English phrase of the day: Move the goalposts


Hi everyone! I heard today’s phrase of the day when a woman was complaining about a difficult project at work. She’s a graphic designer and she was trying to design a website for a client, but the client kept moving the goalposts, so the project was never finished and the client was never satisfied.

To move the goalposts means to change the rules, conditions, or objectives in a way that makes them more difficult to reach the goal. Imagine a soccer game where the players were trying to score a goal, but someone kept moving the goal side to side, or further away -that would certainly make it a lot harder to get the ball in the goal!

In the case of the graphic designer and her client, the client moving the goalposts might mean the client kept changing their mind, or requesting extra features, so that it was hard for the graphic designer to actually complete the project.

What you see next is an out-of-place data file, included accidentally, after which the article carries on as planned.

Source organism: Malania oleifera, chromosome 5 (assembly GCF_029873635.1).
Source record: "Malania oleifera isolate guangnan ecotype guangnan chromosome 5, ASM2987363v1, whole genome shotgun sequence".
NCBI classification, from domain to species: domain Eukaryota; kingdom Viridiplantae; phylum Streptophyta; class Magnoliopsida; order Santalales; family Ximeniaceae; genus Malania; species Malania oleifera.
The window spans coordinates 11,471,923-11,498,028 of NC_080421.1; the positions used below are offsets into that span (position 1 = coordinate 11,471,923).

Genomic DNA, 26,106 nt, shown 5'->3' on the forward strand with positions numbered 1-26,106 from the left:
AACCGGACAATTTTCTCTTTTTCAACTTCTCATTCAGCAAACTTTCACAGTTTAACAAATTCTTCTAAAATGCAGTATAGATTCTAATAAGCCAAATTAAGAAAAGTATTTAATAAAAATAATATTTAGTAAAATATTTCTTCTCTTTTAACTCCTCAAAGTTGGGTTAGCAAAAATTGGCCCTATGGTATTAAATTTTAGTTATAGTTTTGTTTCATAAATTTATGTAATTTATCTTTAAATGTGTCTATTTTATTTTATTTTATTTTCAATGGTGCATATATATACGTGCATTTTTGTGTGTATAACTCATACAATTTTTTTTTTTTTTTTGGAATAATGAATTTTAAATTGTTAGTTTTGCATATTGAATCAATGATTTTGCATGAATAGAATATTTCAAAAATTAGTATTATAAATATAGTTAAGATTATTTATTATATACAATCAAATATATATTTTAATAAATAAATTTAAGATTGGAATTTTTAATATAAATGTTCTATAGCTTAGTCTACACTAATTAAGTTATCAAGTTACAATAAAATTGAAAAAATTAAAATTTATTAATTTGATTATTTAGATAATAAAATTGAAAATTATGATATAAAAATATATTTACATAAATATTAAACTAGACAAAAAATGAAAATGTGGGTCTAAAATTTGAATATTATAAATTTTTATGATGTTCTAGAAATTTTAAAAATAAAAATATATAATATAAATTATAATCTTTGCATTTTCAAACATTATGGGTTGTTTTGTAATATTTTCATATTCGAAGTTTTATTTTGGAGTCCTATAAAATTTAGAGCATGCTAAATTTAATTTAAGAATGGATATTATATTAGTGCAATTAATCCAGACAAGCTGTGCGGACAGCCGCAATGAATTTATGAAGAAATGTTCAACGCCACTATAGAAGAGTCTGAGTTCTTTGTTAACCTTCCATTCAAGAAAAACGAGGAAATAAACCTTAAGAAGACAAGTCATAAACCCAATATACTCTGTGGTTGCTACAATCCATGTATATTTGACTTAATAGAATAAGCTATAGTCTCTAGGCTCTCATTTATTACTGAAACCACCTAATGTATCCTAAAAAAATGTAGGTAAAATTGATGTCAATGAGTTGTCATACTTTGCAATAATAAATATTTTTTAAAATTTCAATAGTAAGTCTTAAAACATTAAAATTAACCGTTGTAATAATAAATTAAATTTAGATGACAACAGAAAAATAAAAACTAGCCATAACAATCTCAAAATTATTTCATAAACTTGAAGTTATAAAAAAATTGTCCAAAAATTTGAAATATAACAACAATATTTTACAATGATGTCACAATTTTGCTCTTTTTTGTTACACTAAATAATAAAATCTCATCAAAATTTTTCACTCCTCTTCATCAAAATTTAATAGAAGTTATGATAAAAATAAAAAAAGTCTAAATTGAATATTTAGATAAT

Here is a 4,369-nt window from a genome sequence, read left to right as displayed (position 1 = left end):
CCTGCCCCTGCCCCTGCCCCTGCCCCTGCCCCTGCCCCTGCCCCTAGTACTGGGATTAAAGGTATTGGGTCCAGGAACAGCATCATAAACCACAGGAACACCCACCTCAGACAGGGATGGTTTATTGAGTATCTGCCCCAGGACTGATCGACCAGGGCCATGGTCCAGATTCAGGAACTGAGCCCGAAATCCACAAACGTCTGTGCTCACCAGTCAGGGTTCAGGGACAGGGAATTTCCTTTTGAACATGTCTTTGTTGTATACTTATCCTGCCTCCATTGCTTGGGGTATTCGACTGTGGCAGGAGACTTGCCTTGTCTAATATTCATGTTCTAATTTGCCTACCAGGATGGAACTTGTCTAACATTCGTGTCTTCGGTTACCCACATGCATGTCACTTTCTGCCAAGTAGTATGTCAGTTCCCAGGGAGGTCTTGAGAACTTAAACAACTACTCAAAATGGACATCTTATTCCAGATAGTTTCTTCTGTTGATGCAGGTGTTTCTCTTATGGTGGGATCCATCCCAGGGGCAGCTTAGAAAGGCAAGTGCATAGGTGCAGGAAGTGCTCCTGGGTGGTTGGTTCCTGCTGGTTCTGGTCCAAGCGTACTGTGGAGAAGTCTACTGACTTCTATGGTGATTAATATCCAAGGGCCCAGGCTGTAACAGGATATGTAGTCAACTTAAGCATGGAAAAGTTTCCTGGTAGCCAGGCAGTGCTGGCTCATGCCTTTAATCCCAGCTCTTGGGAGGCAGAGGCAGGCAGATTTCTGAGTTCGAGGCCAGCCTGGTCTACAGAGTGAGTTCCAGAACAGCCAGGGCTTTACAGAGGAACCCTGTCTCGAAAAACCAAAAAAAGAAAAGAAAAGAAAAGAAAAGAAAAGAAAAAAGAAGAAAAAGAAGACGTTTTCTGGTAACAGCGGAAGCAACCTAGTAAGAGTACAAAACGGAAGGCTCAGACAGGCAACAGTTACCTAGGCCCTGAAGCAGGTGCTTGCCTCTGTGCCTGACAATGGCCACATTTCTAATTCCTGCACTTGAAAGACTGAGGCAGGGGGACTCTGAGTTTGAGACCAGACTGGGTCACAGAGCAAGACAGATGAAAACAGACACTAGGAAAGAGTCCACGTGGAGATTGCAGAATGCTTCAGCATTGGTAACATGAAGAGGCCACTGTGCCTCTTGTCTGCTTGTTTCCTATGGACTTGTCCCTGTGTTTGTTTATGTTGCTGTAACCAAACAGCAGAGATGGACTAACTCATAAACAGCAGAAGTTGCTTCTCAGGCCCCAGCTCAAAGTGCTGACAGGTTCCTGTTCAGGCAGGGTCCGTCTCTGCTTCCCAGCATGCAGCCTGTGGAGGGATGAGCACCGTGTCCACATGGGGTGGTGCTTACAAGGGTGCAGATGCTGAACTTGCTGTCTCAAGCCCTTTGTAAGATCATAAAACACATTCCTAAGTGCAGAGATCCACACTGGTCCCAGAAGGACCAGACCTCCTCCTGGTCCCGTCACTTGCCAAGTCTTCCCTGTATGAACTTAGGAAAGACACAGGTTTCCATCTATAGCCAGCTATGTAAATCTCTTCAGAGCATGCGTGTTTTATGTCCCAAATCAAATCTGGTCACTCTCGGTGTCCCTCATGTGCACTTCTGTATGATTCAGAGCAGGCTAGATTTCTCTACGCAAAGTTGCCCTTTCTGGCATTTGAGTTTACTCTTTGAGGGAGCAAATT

Moving the goalposts is not a good thing; it’s considered rather unfair or even corrupt. Let’s say you’ve been working at a company for 4 years, and your supervisor said you’d be promoted at 5 years. But then when you reach 5 years, your supervisor changes the conditions and says you also need to complete an advanced training to get the promotion. After you complete the advanced training, the supervisor says you’re not quite productive enough to be promoted, and you need to produce 20% more. The supervisor is moving the goalposts -changing the conditions for receiving the promotion -and you’d probably be pretty frustrated by this.

Can you think of an example where you’ve seen a person, company, or government move the goalposts, changing the rules or requirements and making things more difficult?

Thanks for watching today’s phrase of the day, and I’ll be back tomorrow with another one!

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